Chance Peterson of our Chase Variant podcast and I got together for a discussion with The Flash co-writer Brian Buccellato. We talked a whole lot about The latest Flash series and Brian’s independent book “Foster“. Part of this interview is transcribed but go ahead and listen to the entire interview to get to all the juicy morsels which haven’t been transcribed below!
StashMyComics.com: (We) have been huge fans of the current Flash run and we’re hoping to convert more of our listeners to this run because it’s really quite excellent.
Brian Buccellato: I wanna say Thank you. We appreciate you guys’ support. We’ve been working really hard to make the best book that we can. It’s great to hear people responding to it.
SMC: I think you guys have been chomping at the bit for a little while. Am I right in assuming this?
Brian Buccellato: Yeah. I think Francis has been moving forward in that direction as a creative person. He wanted to tell his own stories. So I think it’s been a progression for him, from artist to writer-artist. It’s not as big a leap as people think it is. For me it’s a little different because I’ve been writing for 15 years it’s just nobody in comics knows it. So for me, it’s probably an opportunity to write something where people can see what I do. And for Francis it was a culmination for him.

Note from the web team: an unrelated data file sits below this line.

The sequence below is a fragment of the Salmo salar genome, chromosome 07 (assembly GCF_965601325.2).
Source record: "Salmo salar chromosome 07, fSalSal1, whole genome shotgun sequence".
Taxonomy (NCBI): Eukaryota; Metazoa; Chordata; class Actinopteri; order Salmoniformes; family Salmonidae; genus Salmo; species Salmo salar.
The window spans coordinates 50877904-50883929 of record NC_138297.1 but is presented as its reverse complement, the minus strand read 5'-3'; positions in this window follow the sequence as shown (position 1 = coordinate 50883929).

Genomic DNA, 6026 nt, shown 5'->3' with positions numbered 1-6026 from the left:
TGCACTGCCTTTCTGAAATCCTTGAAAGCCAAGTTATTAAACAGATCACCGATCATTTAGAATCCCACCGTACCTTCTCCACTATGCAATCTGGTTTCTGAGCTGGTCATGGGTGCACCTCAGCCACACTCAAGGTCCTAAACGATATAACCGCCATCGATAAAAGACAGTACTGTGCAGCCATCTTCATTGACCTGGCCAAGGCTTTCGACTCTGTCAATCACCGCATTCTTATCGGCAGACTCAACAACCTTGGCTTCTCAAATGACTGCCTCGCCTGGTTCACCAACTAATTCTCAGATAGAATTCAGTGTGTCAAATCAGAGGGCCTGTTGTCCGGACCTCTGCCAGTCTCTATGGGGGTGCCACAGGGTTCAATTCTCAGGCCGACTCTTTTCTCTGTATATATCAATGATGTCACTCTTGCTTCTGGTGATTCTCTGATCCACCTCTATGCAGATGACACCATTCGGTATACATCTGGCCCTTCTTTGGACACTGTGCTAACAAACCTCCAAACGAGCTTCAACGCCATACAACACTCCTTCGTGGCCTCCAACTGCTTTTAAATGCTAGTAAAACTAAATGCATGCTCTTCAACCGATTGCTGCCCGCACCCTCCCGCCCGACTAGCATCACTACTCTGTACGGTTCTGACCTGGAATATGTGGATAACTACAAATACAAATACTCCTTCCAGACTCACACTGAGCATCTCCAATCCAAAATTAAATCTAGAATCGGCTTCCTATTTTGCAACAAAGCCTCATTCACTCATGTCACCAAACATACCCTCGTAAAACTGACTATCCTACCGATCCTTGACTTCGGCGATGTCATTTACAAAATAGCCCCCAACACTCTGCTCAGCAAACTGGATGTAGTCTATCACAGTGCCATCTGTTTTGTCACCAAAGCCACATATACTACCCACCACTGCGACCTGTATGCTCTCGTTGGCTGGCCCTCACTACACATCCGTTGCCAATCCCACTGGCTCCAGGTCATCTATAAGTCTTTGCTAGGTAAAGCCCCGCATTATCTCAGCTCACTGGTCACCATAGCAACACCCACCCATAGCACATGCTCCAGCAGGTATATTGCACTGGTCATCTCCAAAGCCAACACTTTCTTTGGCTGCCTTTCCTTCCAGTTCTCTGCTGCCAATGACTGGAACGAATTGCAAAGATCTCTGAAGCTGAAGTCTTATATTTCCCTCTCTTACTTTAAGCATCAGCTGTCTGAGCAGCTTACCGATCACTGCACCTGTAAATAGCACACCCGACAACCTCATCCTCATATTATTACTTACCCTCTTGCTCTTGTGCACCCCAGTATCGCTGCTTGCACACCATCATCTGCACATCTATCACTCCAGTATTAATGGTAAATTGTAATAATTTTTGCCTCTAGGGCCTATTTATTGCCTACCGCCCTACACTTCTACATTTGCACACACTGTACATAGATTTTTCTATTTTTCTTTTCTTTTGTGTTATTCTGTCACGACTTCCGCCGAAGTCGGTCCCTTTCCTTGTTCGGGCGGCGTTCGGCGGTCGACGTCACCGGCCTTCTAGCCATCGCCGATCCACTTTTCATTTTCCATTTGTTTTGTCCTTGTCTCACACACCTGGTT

SMC: I suspected as much because the writing in here, I’ve found it quite sophisticated and slick. Can you tell us a little bit about how the writing duties are doled out?
Brian Buccellato: There’s no specific division of labor. He lives in Toronto and I live in L.A. so we do spend an awful lot of time on skype. And what we do is we just talk about it. We talk through it together (…) He and I don’t disagree very often so for us it’s more abut building on top (of one another): “What if Captain Cold does this?”, “I see the reason why he does this is because of that”, and then one of us would go “Yeah! Yeah! And then because of that he can do this!” So it’s really organic and it’s really fluid in a way that maybe defies that it’s two people doing it. We don’t bring ego to the table (…). We just want to tell the best story that we can. I feel that because of our personal friendship, we’re able to sort of know what the other person will respond to and work that into our overall viewpoint. We haven’t had an impasse yet.
SMC: So getting more into the story specifically in these 4 issues. I noticed that in the New 52, several of the books have opted to start their first arc with a brand new villain. And as far as I know this is Manuel Lago’s first appearance. So what was behind this decision to start this new thing with a completely fresh foe for The Flash to tangle with? And how did you come up with this guy as opposed to someone else?